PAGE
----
"We are disappointed to learn the news of Larry's suspension. We will continue to work with Larry and the league to ensure he has the support he needs."
That was the extent of the Bucks' press release on Friday night, the abruptness of which seemed to summarize the general level of exasperation around Bucks nation on Friday. Here we go again.
Some quick notes on Sanders' last run-in with the NBA's drug policy:
- Starting with Monday's matchup with the Raptors, Sanders won't be eligible to return until the Bucks' February 7th game against the Celtics. Whether he actually plays is an entirely different question.
- Players lose 1/110 of their annual salary for each game they're suspended, which over 10 games amounts to 1/11 of Sanders' $11 million annual salary. So the math works out to an even $1 million in salary he's losing over the next three weeks.
- So when might Sanders have first been made aware of his failed drug test? Well, consider that the NBA's drug policy requires players appeal positive drug tests within five days of notification. If they do, a "B" sample is analyzed by a separate testing lab with results returned with 10 days. So if Sanders' suspension was handed down on January 16, then he presumably would have been first alerted to a failed test no earlier than New Year's Day. That doesn't tell us when he actually failed the drug test, though it would seem to disprove an earlier theory that his absence was triggered by the test results themselves.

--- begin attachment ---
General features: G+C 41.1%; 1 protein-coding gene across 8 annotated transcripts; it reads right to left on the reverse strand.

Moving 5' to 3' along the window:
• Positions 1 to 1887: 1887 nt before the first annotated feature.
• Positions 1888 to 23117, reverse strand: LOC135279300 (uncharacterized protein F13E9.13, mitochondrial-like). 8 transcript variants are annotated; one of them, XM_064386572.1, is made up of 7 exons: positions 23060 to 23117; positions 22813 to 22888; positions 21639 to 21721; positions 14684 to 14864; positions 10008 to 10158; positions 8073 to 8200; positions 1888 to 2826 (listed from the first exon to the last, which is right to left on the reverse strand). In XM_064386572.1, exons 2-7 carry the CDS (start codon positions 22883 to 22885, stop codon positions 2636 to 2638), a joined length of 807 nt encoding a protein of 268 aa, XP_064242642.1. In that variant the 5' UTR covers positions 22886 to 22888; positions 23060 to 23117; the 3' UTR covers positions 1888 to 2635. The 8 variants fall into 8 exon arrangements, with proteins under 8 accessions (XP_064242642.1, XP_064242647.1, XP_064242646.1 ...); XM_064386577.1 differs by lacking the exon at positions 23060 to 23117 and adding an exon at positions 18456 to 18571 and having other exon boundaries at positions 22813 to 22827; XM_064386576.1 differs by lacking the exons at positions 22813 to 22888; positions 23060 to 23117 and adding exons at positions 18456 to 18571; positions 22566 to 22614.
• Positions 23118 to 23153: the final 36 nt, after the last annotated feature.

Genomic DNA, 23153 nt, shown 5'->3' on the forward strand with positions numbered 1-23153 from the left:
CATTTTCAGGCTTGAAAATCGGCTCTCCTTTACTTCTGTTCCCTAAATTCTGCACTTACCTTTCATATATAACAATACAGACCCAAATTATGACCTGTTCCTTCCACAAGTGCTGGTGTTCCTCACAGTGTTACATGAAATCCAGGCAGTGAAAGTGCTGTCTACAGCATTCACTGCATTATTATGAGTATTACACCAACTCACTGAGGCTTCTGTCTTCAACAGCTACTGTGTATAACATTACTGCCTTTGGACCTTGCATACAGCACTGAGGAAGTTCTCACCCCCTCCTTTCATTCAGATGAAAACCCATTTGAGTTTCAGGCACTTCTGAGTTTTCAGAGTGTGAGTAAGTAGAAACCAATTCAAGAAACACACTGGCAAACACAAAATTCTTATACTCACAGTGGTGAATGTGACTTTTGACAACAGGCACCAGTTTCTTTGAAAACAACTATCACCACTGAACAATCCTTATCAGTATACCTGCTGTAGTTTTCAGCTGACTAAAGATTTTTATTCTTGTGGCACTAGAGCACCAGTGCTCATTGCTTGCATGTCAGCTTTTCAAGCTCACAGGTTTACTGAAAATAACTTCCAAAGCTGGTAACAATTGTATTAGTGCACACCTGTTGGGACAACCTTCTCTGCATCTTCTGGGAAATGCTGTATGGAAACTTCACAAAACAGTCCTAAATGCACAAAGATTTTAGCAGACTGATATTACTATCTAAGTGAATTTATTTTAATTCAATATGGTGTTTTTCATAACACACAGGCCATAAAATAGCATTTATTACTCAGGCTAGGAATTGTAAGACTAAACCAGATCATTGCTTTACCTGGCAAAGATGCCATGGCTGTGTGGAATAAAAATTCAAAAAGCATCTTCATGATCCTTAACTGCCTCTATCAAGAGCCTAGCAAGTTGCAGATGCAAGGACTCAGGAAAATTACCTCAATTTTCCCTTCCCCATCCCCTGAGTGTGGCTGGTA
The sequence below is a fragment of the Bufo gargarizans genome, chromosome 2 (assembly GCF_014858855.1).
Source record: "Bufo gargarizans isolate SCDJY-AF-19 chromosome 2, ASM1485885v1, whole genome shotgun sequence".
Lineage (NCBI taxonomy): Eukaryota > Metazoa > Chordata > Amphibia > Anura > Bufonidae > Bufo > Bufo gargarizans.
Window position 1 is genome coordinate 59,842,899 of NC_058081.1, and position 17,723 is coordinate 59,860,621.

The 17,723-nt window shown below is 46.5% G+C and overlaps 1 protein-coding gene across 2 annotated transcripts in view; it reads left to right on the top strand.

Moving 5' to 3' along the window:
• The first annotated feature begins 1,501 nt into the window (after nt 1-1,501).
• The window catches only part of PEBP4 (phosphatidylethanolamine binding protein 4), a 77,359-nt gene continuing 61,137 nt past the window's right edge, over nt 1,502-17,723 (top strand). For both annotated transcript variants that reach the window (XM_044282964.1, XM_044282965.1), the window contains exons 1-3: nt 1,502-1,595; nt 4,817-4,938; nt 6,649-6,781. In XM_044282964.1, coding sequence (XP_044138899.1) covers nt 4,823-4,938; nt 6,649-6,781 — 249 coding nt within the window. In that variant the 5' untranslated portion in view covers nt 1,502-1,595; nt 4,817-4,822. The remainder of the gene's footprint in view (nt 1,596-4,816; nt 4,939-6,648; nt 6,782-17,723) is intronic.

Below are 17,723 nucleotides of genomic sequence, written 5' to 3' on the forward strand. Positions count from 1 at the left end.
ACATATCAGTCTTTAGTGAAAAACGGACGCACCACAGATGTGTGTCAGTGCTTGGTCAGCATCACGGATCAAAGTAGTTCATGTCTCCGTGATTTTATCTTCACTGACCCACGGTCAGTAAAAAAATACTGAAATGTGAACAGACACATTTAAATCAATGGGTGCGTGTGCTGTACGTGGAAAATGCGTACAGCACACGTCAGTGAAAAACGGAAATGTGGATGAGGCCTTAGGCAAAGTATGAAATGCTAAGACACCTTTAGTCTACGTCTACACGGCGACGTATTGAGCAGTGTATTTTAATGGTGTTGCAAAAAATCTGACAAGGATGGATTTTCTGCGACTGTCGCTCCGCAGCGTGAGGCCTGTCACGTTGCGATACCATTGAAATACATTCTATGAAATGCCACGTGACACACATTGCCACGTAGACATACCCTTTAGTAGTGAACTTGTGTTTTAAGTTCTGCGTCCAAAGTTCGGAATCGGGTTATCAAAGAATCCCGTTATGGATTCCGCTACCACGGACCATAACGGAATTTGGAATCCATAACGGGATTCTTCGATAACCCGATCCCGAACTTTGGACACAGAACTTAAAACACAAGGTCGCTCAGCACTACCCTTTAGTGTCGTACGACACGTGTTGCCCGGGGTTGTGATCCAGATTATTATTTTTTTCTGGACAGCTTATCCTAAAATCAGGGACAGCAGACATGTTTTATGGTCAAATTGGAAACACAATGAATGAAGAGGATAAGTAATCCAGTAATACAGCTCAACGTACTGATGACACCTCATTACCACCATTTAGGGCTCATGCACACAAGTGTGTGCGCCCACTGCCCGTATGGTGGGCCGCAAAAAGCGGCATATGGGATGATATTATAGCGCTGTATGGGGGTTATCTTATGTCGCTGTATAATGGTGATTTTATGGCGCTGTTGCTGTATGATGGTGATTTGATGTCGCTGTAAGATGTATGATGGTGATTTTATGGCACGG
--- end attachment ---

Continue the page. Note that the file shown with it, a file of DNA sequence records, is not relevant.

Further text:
- At this point the Bucks can't terminate Sanders' contract based solely on his drug problems -- that's what the league's drug policy (and related suspensions) are for. If the Bucks decided their only option was waiving Sanders, then the final three years and $33 million on his current deal could be "stretched" over seven years (two times three years plus one) at a pro rated $4.71 million per season. The Bucks could then elect to have the same amount reflected in their cap number, or they could use Sanders' original $11 million cap number over the next three years. The upside in the stretch scenario is that it slices a little over $6 million off the Bucks' salary cap number over each of the next three years. The downside? It would also mean keeping a nearly $5 million cap hit on the book for an additional four years.
- Sanders and the Bucks could also agree on some other buyout amount, though it doesn't seem like Sanders' agent Happy Walters would have an incentive to give up much. Sanders' value as a free agent would be rather low under current circumstances, so free agency would only be appealing in that it could offer a fresh start somewhere. That's why I'd still assume that the Bucks sit tight for the short term, allowing Sanders to serve his suspension in the hopes that by February some better options might be available.